Is Photography Art?
Perhaps you were following along in 2014 when journalist Jonathan Jones of The Guardian wrote,
It just looks stupid when a photograph is framed or backlit and displayed vertically in an exhibition, in the way paintings have traditionally been shown. A photograph in a gallery is a flat, soulless, superficial substitute for painting. Putting up massive prints is a waste of space, when the curators could provide iPads and let us scroll through a digital gallery that would easily be as beautiful and compelling as the expensive prints.
If you weren't following then, I strongly suggest you don't start now because if you are a photographer, the article is sure to piss you off. The comment section of this article is flooded with opposing opinions, most saying that Jones was outrageously out of touch.
We are encouraged to give it [photography] the same, or more, attention. Today's glib culture endlessly flatters photography's arty pretensions. The winning picture in the Taylor Wessing prize at the National Portrait Gallery has clearly been inspired by Caravaggio, raves the Evening Standard, as if this meant it was somehow as rewarding as the 17th-century master's works. Sorry, but it ain't . Jonathan Jones"
It ain't. Except many people, myself included, think it is.
Jones wrote a follow-up article later that same year in response to the photographer Peter Lik selling a photograph of a black and white Arizona canyon (titled Phantom) for a reported 6.5 million dollars. This prompted Jones to double down on his argument hat photography is not art. He argues that photography is instead a technology, and that if it were to be considered art, any normal person with an iPhone camera is then an artist. He says of Phantom,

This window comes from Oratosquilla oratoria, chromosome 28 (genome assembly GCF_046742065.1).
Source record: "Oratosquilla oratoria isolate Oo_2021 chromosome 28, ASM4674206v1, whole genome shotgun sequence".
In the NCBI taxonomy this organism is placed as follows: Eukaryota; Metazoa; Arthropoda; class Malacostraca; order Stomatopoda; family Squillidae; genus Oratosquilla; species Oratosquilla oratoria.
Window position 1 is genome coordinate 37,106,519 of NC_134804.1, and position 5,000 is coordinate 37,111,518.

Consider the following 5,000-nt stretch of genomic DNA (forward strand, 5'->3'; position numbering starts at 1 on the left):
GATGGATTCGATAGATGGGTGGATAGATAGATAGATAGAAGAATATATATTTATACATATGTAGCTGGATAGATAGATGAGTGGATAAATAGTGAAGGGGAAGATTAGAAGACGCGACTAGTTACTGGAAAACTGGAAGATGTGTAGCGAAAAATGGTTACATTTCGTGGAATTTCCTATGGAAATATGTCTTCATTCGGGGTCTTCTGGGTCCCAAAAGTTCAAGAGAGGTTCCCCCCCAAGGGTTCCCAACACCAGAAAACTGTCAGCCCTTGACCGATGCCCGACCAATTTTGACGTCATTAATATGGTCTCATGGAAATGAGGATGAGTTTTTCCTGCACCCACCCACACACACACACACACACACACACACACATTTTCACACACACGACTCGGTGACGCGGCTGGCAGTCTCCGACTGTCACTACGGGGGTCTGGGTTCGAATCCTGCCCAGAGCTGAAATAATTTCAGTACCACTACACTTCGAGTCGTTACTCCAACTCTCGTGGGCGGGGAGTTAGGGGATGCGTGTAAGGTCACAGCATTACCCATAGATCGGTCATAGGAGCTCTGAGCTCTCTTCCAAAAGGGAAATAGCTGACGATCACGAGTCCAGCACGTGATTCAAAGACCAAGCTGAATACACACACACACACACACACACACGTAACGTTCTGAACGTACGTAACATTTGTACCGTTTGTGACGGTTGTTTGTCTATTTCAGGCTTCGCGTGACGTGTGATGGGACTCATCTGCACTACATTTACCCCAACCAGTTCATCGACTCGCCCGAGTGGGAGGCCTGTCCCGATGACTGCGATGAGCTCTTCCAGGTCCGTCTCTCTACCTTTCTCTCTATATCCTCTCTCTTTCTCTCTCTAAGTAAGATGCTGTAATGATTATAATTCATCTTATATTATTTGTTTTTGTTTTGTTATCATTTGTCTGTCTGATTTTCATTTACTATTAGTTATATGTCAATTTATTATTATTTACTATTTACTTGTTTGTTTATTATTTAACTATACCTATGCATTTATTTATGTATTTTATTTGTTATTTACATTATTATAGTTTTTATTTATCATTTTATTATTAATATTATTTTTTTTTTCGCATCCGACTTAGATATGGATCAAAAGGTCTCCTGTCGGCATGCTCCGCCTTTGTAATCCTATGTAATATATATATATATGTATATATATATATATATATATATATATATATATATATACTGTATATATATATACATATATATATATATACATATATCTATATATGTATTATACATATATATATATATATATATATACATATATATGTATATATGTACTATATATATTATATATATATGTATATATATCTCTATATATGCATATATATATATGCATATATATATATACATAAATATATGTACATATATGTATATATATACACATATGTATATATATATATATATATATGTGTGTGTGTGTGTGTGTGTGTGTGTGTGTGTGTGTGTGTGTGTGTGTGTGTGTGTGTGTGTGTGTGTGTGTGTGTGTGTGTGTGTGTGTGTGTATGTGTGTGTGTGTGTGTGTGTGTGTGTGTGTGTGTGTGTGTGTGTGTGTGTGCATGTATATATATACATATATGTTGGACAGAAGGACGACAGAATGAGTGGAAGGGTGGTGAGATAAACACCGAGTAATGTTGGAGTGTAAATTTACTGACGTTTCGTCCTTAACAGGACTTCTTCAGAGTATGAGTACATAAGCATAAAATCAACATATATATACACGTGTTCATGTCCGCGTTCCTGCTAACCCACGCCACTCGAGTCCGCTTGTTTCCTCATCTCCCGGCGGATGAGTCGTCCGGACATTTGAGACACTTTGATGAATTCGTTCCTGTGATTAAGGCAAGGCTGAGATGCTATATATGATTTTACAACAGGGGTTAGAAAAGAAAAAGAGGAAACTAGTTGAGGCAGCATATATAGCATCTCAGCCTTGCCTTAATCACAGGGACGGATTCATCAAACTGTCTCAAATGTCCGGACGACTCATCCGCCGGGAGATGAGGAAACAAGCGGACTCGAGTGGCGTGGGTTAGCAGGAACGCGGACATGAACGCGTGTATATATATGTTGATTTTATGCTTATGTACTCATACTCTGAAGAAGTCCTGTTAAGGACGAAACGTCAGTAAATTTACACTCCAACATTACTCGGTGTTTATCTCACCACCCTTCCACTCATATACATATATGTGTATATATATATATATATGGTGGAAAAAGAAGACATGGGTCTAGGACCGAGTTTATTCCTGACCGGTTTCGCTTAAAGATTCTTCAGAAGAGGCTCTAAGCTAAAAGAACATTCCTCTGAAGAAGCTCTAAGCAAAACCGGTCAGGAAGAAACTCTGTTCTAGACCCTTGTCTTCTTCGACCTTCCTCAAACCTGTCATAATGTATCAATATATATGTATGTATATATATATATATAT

As a colour picture without any arty claims, this would be a valuable record of nature. Instead, it claims to be more than that; it aspires to be art. It is this ostentatious artfulness that pushes it into the realm of the false. For the artistic ambition of this picture is so very derivative from paintings that were created more than a century ago. Just like the very first art photographers in the Victorian age, Lik apes the classics in order to seem classic.
It is worth noting that while Jones criticism of photography as art was not directed specifically at Peter Lik, other critics including The New York Times, have questioned the price point of Lik's work, and his motives as an artist.
An Australian native, Lik sells his work in tourist-heavy places like Maui and Las Vegas, where travelers are often happy to pick up a handsome, large-scale landscape print that will let them bring home the spirit of their vacation. His buyers generally don't have an art education, but they do have disposable income, and see Lik's nonthreatening work as providing easily accessible entre into the booming art market. -Art.net
Lik typically produced limited editions of his photos (around 995 in circulation for each photo) and was able to drive up demand as the quantities dwindled. So, the first of the 995 photos to sell may go for $4000, and as the available images drop, the price for the remaining handful become known as premium Peter Lik. The remaining inventory can jump to $17,500.
This scarcity model creates high-demand and is a major reason why Phantom sold for $6.5 million. For Phantom, Lik used a new pricing model by putting the word out to his most prolific collectors that his latest work would be one-of-a-kind. Art.net was also quick to note that although Lik regards himself as the world's most famous photographer, most sought-after photographer, most awarded photographer, his work has little to no resale value or secondary market presence.
While Jones disdain was not addressed directly at Lik, per se, the $6.5 million dollar sale did raise some eyebrows.